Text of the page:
to his wife, in South Tacoma, giving
particulars of a fabulously rich strike
on this tributary of the McMillan river.
He and his partner went there from
the Yukon on information from an In
dian, who accompanied them, last
spring, and he says they have struok a
locality richer than the Klondike. In
three months they have made a cleanup
of $55,000. He says they have a lard
bucket and a bean can full of nuggets,
and although they have no scales, they
believe it will run at least the amount
named. They have staked off five
claims, and he tells his wife to send up
four friends, whom - he designated, as
quickly as possible, to locate the ad
joining properties, the law being that
one man can locate only one claim.
The letter was sent down by the In
dian, who takes $500 or $600 worth of
nuggets to lay in a fresh supply for the
winter. Lemmon says he will not be
out before next summer, arid thinks his
friends can reach there by the middle
of October over the Chilcoot pass.' Mc
Millan river is between 200 and 800
miles south of Klondike, and until
lately has been an unexplored region.
He expresses fear of Bcurvy breaking
out this winter unless they can get some
green vegetables in, but adds that
nothing would induce him to leave the
diggings until next year, as by that
time they are confident of having sev
eral hundred thousand dollars.
Flour Fays No Duty.'
Washington, Sept. 1. Consul Fow
ler, at Chee Foo, China, reports to the f
state department that foreign flour pays
no import duty in that country. He
says that one-third of the flour import
ed goes to Canton. .About 850,000
pounds of flour from California is sold
in Chee Foo yearly. The Chinese in
that part of China consume corn food
Philadelphia)' Sept. 1. Twelve hun-1
dred trousers-makers struok today for ,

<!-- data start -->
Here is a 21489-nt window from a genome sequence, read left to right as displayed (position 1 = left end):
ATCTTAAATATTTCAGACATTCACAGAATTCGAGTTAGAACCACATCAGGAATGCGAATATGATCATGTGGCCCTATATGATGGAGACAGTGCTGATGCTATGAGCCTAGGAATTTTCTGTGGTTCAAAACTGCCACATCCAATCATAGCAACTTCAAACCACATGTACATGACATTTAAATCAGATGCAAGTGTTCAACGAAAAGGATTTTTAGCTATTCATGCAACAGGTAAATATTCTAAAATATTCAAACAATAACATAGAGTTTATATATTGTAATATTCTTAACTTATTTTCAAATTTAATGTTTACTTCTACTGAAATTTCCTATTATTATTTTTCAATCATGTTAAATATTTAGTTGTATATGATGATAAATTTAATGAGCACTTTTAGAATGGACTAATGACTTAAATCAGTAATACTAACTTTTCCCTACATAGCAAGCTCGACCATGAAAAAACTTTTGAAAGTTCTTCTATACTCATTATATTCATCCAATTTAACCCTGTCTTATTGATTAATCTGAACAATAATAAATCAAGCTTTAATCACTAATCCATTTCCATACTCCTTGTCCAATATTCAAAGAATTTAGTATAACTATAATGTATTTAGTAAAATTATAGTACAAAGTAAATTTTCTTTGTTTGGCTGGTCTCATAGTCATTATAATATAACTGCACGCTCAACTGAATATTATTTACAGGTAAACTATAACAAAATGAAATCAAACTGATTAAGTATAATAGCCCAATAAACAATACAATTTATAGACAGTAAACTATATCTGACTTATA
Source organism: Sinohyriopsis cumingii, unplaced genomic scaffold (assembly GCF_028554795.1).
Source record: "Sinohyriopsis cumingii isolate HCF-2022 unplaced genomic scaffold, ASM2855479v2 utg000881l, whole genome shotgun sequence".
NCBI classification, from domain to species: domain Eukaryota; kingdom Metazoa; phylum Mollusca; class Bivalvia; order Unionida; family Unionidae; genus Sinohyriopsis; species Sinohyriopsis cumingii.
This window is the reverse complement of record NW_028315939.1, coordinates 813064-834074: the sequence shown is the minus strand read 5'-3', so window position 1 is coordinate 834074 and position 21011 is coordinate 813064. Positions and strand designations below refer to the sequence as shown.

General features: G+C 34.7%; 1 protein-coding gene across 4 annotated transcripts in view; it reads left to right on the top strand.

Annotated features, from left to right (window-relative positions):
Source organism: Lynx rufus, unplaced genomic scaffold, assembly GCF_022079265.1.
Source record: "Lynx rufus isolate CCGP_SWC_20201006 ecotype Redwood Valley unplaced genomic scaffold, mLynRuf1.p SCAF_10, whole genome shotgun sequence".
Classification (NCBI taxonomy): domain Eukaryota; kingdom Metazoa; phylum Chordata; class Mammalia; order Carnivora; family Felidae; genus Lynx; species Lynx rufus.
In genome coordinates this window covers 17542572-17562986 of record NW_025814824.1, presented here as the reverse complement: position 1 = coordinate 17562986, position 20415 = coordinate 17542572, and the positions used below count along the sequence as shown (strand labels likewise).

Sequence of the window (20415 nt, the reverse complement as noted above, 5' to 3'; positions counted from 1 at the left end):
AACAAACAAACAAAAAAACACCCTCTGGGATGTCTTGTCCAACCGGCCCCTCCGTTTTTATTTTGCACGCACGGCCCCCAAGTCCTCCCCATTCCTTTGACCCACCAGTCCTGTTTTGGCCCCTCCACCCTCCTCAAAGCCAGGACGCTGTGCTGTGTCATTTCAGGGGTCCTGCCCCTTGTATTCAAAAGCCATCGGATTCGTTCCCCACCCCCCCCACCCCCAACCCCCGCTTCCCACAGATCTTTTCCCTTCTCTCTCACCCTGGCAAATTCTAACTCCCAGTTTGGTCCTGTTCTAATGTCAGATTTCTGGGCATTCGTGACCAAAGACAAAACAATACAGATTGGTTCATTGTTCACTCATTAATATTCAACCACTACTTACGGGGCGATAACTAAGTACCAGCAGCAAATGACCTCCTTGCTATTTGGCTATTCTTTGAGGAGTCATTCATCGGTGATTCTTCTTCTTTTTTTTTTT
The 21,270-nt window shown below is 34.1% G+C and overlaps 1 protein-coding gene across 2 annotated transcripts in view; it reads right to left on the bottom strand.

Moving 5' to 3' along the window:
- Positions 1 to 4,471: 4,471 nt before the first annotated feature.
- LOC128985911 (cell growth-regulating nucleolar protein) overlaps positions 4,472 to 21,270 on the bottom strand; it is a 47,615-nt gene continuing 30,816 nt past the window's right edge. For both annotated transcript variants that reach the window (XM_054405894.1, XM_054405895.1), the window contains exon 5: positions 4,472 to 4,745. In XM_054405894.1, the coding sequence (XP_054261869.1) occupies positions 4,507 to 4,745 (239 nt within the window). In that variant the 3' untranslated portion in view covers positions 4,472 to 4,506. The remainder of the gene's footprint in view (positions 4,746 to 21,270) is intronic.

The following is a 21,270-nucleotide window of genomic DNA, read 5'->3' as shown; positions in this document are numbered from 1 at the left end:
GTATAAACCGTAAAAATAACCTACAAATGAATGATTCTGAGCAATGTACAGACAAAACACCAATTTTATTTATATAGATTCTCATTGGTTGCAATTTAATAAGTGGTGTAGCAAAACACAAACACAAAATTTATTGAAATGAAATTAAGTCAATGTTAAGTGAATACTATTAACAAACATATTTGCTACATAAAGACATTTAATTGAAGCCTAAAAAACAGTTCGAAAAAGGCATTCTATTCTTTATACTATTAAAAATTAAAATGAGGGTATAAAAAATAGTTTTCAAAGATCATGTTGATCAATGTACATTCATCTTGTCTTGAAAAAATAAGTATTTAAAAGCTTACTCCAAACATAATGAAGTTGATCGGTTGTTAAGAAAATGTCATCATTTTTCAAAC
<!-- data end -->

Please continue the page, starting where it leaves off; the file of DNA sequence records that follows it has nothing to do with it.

shorter hours, better pay and abolitiop
ol the sweat system, .
Star Pointer Paced Exhibition
Mile In 1:59 1-4.
RECORD MADE AT REEDVILLE
Grandstand Watches Caught the Time
Even Faster Performance Was Wit
nessed by an Excited Crowd. '
Keedville, Mass., Aug. 81. The pac
ing stallion Star Pointer, owned by
James A. Murphy, today wiped out the
two-minute mark, and ended the con
troversy which has been going on for
years as to the speed qualitites of the
light harness horse. Accompanied by a
runner, the big bay Tennessee-bred
stallion wiped out the mark and had
three-quarters of a second to spare when
he went under the wire. This wonder
ful performance was witnessed by about
8,000 persons. It was the more won
dertul for on Friday Joe Patchen, with
Geers behind him, had made a try at
the mark made by John B. Gentry last
October, and had failed by a second
and a half. Because of this, it was not
thought that his greatest rival in the
race , line would get down below the
even time mark. ; "
The day was perfect for record-breaking.
Not a breath of air was stirring
when at 4 o'clook the horse came out
with a running horse to make the trial
for a world's record. ' The first two
scores were not satisfactory to MoCleary
and he worked the horse way down be
low the turn. The second score was
even worse than the first, for while at
scarcely a two minute-clip he went to a
break right under the wire. ThiB made
the friends of the horse more than a
trifle nervous. The horse was acting as
if a little sore and not up to the task.
But the third time, down there was no
hesitancy. McCleary nodded for the J
word, and off the pacer went.
The first quarter was at a two-minute
gait, 80 seconds, and-then, as McCleary
called on his pacer to move, there was
a great cheer, for he was beating two
minutes and got to the half in 0:59,
with the second quarter ' in 0:29.
The third quarter was the fastest of the
mile, the distance being covered in
0:29J seconds, a 1:57 gait.
Around the turn Pointer seemed to
waver the smallest fraction of a second,
but McCleary had him right almost be
fore one could think, and he straight
ened out into the stretch, the runner
moving up closer. Both pacer and
runner were asked to step along. Mc
Carthy laid the whip on the runner,
but McCleary only spoke a word of en
couragement to his horse.